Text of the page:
Primary residence or not: How would you start?

8 Replies

Hello everyone,

My husband and I have 2 kids and have already started looking for properties in the Hampton Roads area of VA. Family of 4, ideally I’d like to live in a long term single family home. House hacking just seems like a stretch for us as we are going to be in VA for a few years. We want to start investing right away so we’re thinking VA loan for primary residence purchase, conventional loan for our very first investment property shortly after. We will not be in VA forever so ever our single family will become a rental. Any thoughts or suggestions would be appreciated. Thank you.

i like the idea of buying homes that cash flow before buying your primary residence 

I'm in Colorado so the average home is around 500k so would have been nice to start with 10 or so properties in another state that cash flow the amount needed for a primary residence 

Just my opinion 

Hi Jason,

Thanks for your response. Where would live until you had your 10 properties if you had a family of 4? An apt?

@Maya Dib slow and steady wins the race. If you have the down payment, have reserves and can afford the carrying costs of the rental it's probably not a terrible idea. It's probably not the fastest nor provides the highest returns but again it doesn't sound like that is what you are shooting for. It's simple, straightforward and if you have the money very doable.

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@Maya Torres it really depends on how much you want to dive into the business. The best deals are found off market but not all off-market deals are good deals. Personally, I like small multi-unit properties. Here 3-4 units sell for less than you can buy 3-4 SFRs and if you pick the right property, they rent for nearly the same amount. They do have a higher price point (barrier to entry) but IMO are better in many ways.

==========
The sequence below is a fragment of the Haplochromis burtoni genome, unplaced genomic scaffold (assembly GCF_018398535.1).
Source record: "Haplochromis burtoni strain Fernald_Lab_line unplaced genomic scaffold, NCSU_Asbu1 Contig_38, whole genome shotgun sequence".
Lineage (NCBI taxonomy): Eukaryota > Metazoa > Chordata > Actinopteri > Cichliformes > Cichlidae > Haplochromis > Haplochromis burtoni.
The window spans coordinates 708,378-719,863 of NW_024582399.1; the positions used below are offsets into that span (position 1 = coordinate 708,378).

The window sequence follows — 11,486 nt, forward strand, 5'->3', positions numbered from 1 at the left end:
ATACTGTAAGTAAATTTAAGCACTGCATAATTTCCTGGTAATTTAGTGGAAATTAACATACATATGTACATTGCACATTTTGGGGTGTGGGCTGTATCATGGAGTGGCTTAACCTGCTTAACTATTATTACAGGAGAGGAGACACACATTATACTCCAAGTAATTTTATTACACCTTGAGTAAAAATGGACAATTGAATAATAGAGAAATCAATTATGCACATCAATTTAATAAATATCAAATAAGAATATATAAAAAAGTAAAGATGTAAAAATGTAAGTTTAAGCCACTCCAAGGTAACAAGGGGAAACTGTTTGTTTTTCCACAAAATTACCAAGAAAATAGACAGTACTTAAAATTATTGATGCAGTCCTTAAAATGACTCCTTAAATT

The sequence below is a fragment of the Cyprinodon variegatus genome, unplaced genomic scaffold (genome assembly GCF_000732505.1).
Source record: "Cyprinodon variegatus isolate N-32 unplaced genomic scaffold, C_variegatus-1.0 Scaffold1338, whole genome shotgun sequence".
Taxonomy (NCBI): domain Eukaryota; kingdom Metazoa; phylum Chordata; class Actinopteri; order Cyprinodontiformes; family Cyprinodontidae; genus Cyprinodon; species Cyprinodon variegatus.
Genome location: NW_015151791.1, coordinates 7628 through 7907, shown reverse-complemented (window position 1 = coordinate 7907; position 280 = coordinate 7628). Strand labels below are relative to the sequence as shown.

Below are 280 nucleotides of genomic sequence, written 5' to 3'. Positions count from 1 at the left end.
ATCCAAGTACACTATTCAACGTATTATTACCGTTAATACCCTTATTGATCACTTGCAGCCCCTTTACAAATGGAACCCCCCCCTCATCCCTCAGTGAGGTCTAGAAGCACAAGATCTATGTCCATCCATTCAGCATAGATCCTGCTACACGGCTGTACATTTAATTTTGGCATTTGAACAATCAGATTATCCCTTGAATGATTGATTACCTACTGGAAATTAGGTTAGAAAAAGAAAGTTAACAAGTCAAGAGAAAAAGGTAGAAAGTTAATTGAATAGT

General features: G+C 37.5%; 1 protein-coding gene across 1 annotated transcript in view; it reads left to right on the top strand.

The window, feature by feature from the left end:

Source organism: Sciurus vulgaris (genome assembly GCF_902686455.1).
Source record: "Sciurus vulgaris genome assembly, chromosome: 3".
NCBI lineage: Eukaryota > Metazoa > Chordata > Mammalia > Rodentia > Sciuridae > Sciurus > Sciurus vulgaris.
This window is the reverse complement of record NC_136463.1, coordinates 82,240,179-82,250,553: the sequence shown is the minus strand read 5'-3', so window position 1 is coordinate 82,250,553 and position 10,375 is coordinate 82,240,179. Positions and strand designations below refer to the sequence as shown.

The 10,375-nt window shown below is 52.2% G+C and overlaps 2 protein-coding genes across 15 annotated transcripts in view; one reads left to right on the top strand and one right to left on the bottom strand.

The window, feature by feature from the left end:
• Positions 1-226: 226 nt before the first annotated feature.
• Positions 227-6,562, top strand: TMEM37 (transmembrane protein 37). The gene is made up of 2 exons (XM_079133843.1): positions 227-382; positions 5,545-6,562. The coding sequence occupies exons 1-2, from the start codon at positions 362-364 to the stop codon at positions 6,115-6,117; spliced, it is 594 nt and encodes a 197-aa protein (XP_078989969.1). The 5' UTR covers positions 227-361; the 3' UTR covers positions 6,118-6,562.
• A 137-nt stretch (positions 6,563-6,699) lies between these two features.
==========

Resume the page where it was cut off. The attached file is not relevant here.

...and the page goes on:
At any rate, you do need to spend a good amount of time learning. Learn your market and learn the business. In reality it's easy to buy a bad deal when you are starting out. At the same time it's easy to not do anything and end up never investing. Give yourself 6 months to learn and then 6 months to buy. Most agents want to show you 5-10 properties and have you buy one. You need to "see" a hundred or more. I won't think you would waste too much time if you actually looked at 50 properties. Once you do that and apply the knowledge you have gained you will have a very good idea of what your market is and what you want.

The other option is to do a little research and jump in and buy. You will then learn as you go and hopefully make a good decision and have the reserves to cover bad decisions. You don't have to learn it just reduces the risk of costly mistakes.

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